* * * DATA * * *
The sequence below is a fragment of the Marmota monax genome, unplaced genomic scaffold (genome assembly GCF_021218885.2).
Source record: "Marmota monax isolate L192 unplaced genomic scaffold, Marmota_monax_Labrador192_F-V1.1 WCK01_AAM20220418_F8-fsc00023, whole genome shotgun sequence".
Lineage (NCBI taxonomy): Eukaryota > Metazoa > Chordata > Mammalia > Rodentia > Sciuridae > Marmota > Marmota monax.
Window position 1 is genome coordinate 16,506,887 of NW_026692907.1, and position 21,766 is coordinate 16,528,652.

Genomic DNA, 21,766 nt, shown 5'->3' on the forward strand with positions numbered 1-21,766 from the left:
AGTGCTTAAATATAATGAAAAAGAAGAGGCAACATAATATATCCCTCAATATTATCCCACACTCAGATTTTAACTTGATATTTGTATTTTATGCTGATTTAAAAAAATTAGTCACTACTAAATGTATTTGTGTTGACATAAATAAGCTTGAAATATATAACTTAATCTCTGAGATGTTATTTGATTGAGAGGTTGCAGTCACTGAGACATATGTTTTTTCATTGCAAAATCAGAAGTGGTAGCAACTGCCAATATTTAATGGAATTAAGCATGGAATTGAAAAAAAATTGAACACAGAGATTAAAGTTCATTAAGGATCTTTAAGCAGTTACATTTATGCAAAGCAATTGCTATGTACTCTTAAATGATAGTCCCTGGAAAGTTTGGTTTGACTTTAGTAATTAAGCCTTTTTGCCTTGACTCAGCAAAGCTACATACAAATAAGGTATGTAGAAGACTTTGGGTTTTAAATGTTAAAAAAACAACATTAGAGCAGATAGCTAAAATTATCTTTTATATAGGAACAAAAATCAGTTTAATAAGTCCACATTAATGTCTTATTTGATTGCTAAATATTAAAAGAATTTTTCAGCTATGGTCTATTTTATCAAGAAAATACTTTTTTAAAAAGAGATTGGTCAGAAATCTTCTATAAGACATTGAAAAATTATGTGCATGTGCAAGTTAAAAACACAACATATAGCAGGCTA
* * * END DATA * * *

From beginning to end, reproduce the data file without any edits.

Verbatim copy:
The sequence below is a fragment of the Marmota monax genome, unplaced genomic scaffold (genome assembly GCF_021218885.2).
Source record: "Marmota monax isolate L192 unplaced genomic scaffold, Marmota_monax_Labrador192_F-V1.1 WCK01_AAM20220418_F8-fsc00023, whole genome shotgun sequence".
Lineage (NCBI taxonomy): Eukaryota > Metazoa > Chordata > Mammalia > Rodentia > Sciuridae > Marmota > Marmota monax.
Window position 1 is genome coordinate 16,506,887 of NW_026692907.1, and position 21,766 is coordinate 16,528,652.

Genomic DNA, 21,766 nt, shown 5'->3' on the forward strand with positions numbered 1-21,766 from the left:
AGTGCTTAAATATAATGAAAAAGAAGAGGCAACATAATATATCCCTCAATATTATCCCACACTCAGATTTTAACTTGATATTTGTATTTTATGCTGATTTAAAAAAATTAGTCACTACTAAATGTATTTGTGTTGACATAAATAAGCTTGAAATATATAACTTAATCTCTGAGATGTTATTTGATTGAGAGGTTGCAGTCACTGAGACATATGTTTTTTCATTGCAAAATCAGAAGTGGTAGCAACTGCCAATATTTAATGGAATTAAGCATGGAATTGAAAAAAAATTGAACACAGAGATTAAAGTTCATTAAGGATCTTTAAGCAGTTACATTTATGCAAAGCAATTGCTATGTACTCTTAAATGATAGTCCCTGGAAAGTTTGGTTTGACTTTAGTAATTAAGCCTTTTTGCCTTGACTCAGCAAAGCTACATACAAATAAGGTATGTAGAAGACTTTGGGTTTTAAATGTTAAAAAAACAACATTAGAGCAGATAGCTAAAATTATCTTTTATATAGGAACAAAAATCAGTTTAATAAGTCCACATTAATGTCTTATTTGATTGCTAAATATTAAAAGAATTTTTCAGCTATGGTCTATTTTATCAAGAAAATACTTTTTTAAAAAGAGATTGGTCAGAAATCTTCTATAAGACATTGAAAAATTATGTGCATGTGCAAGTTAAAAACACAACATATAGCAGGCTA